• It is extremely uncommon on a synthesizer to have a hi pass filter and NOT have a low pass filter. In the grand scheme of hardware synths, the majority do not have hi pass filters, but yes they are not terribly uncommon. As for shelving filters, the term “cutoff” seems wholly appropriate, given that if you attenuate the frequencies beyond that point you effectively have a low / hi pass. If you boost the frequencies instead you have inverted the filter and effectively attenuate the opposite end. Notch filters use a cutoff to determine where the notch begins, and Q to determine the width.
    – user51507
    Commented Jul 3, 2018 at 13:59
  • Allpass filters are essentially comb filters. Their cutoff value simply adjusts the phase relationship based on a certain frequency. It does effectively provide a multi notch filter that is dependent on the frequency and the notes played. In a technical jargon sense, one would still expect to hear this lingo imo.
    – user51507
    Commented Jul 3, 2018 at 14:01
  • 1
    Um, allpass filters have little to do with comb filters; those rather act like a cascade of notch filters. And like with notches, their frequency parameter doesn't set “where the notch begins”, but instead the singular frequency that is completely removed. What allpass filters do is simply rotate the phase of the signal without affecting its amplitude – which is similar to what a delay does. And a simple comb filter is built by mixing a signal with a constant-delay copy, I reckon that's what you meant there. Commented Jul 3, 2018 at 14:08
  • @leftaroundabout you’re right, I was thinking of an allpass filter being constructed from a feed forward and feedback comb filter. But that’s true, it does have a different spectrum than a simple comb filter.
    – user51507
    Commented Jul 3, 2018 at 15:44

In this case, both filters appear to do the same, according to the symbols and language. High and lowpass filters, however, can also be implemented as "shelving" filters which is pretty common for equalizing purposes. In that case, the frequency response becomes level ("a shelf") again when going significantly beyond the corner frequency of the filter.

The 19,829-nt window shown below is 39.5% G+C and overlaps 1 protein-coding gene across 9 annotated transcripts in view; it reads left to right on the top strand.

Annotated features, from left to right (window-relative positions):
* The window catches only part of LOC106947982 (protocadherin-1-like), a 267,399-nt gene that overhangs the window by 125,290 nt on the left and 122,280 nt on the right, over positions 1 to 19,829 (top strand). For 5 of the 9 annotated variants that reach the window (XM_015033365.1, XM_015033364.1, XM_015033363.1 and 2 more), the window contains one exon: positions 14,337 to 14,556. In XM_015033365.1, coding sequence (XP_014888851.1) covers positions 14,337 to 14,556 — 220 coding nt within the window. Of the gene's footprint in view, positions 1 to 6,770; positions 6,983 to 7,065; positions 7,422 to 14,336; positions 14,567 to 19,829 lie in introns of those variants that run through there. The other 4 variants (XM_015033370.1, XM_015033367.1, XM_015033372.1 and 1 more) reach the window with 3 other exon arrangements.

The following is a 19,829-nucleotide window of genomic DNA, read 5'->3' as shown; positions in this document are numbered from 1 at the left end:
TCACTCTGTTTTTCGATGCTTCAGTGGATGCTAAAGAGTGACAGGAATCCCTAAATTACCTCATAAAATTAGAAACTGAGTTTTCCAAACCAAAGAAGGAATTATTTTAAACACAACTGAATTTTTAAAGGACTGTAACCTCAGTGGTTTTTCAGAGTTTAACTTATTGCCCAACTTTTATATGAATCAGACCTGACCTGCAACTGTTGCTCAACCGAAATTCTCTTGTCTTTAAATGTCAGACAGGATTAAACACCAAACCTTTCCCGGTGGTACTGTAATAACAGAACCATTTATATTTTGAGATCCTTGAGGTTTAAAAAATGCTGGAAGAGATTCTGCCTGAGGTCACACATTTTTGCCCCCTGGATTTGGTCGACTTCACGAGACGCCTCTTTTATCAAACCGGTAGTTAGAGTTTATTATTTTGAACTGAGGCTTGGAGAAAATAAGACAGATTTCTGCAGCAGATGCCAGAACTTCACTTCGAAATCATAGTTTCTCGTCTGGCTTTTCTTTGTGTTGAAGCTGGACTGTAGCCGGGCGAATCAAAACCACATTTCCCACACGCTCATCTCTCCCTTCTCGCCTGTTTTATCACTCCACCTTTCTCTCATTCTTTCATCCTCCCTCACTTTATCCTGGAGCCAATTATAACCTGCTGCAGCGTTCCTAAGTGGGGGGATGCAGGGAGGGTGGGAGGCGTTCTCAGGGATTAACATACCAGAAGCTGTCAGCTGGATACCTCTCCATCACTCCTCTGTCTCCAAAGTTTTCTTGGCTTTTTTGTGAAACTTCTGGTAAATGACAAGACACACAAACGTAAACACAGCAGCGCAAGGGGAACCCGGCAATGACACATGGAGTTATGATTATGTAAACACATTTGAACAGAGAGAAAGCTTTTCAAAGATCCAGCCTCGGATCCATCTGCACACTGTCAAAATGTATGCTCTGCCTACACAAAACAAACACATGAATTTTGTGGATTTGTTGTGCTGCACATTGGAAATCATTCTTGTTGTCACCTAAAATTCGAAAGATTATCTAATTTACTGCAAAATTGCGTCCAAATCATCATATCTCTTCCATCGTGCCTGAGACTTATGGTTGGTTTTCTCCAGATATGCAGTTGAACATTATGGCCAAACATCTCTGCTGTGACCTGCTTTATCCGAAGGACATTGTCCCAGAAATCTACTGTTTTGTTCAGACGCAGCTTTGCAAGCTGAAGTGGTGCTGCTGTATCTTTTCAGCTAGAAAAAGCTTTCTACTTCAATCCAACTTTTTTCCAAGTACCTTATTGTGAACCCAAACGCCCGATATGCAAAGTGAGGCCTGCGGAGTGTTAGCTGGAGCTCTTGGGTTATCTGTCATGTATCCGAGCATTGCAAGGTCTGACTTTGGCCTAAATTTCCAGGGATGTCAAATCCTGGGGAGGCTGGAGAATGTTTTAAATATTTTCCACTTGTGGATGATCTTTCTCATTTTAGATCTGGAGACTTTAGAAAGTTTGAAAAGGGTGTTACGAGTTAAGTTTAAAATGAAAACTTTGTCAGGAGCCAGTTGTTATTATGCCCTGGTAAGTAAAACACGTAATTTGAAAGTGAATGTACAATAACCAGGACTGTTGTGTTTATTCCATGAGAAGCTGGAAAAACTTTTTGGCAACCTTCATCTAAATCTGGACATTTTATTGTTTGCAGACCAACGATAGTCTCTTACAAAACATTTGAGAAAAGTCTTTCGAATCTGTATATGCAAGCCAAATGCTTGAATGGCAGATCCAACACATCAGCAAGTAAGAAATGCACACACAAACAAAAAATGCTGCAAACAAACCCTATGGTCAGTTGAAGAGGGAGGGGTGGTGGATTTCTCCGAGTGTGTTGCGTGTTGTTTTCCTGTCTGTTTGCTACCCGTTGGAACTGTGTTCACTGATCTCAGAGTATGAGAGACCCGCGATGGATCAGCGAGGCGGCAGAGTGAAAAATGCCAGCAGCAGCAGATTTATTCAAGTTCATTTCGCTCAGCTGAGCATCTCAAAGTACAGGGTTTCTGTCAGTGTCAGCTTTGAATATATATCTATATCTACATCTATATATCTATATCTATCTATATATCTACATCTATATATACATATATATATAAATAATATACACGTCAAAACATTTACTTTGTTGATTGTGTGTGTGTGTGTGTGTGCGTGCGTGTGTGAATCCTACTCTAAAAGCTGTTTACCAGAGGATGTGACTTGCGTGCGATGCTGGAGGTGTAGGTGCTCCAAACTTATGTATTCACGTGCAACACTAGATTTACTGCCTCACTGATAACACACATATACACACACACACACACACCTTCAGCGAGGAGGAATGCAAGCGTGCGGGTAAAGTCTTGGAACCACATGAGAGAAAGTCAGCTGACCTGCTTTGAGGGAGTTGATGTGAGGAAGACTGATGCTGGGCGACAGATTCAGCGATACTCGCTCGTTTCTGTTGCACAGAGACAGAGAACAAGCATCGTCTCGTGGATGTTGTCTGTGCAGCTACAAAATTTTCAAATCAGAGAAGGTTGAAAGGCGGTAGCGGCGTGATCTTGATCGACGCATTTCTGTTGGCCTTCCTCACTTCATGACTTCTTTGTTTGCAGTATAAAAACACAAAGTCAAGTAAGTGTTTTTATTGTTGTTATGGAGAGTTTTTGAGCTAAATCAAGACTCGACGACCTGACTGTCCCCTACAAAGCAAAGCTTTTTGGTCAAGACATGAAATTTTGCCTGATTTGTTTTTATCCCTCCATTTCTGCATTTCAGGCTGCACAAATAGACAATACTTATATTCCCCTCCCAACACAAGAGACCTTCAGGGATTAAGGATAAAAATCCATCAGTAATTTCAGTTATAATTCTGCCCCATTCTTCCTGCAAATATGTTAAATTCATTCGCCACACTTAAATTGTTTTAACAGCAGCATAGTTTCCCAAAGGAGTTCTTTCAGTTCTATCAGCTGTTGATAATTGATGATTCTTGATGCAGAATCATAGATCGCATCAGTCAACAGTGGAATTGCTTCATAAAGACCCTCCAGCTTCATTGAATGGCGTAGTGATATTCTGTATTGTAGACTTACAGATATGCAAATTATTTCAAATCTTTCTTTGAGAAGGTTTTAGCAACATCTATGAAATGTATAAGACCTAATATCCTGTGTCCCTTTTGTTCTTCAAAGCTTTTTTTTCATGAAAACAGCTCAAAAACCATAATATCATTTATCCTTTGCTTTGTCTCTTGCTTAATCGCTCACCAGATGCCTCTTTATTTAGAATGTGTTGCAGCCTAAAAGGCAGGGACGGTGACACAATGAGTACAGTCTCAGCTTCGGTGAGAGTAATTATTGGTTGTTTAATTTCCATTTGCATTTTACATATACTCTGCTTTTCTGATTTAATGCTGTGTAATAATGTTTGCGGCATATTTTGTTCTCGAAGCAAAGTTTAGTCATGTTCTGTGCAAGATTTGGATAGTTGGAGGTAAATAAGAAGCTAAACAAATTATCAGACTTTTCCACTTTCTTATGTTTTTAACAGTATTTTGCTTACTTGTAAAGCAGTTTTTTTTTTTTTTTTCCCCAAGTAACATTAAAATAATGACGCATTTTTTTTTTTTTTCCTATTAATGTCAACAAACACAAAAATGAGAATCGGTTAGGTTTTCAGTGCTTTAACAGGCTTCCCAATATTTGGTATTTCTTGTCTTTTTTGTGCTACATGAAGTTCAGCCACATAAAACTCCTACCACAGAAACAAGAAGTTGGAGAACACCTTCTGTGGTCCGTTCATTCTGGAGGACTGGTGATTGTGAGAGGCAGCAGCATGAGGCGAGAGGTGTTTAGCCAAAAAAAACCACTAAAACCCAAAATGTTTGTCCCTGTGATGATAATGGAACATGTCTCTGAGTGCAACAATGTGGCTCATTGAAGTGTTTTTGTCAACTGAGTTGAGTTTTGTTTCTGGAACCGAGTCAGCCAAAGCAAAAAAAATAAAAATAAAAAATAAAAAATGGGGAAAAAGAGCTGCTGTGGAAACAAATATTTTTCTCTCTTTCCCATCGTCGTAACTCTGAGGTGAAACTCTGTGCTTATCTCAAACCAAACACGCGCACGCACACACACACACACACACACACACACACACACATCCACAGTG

The cutoff filter symbol for the Allen&Heath appears to suggest a resonant bump in the frequency response at the corner frequency before going down. That makes for a steeper filter curve at the cost of, well, a bump.

  • "... bump..." See "GIbbs Overshoot Phenomenon" Commented Jul 3, 2018 at 11:11
  • 3
    This is nothing to do with the Gibbs phenomenon. It's a by-product of one approach to designing second-order filters, and musically it is quite useful, since many acoustic instruments have a similar "bump" at the top end of their frequency response. Usually, you can control the width of the "bump" with a control labeled "Q factor" or similar, and the center frequency of the bump with the "cut off". If you set the Q to 1, the effect is the same as a simple low-pass filter without a bump in response at the corner frequency.
    – user19146
    Commented Jul 3, 2018 at 11:33
  • Really "Many acoustic instruments"? Can you provide some links to test data on orchestral instruments? Commented Jul 3, 2018 at 15:30

If you look at the devices these knobs are on - a bass synth/sequencer and a DJ mixer offering some weird 'effects' - not just zooming in on one knob, you'll see that they are both part of a resonant filter with both a Cut-off control and a Resonance one. It's more than a 'tone control' setup.

It's generally futile to analyse the labels on music-tech gear too pedantically. But in this case I think we can say they do just about exactly the same thing.

  • It sounds like you experience with these devices is quite similar to mine and labeling the knobs is affected by the perspective of the designers. Commented Jul 4, 2018 at 18:54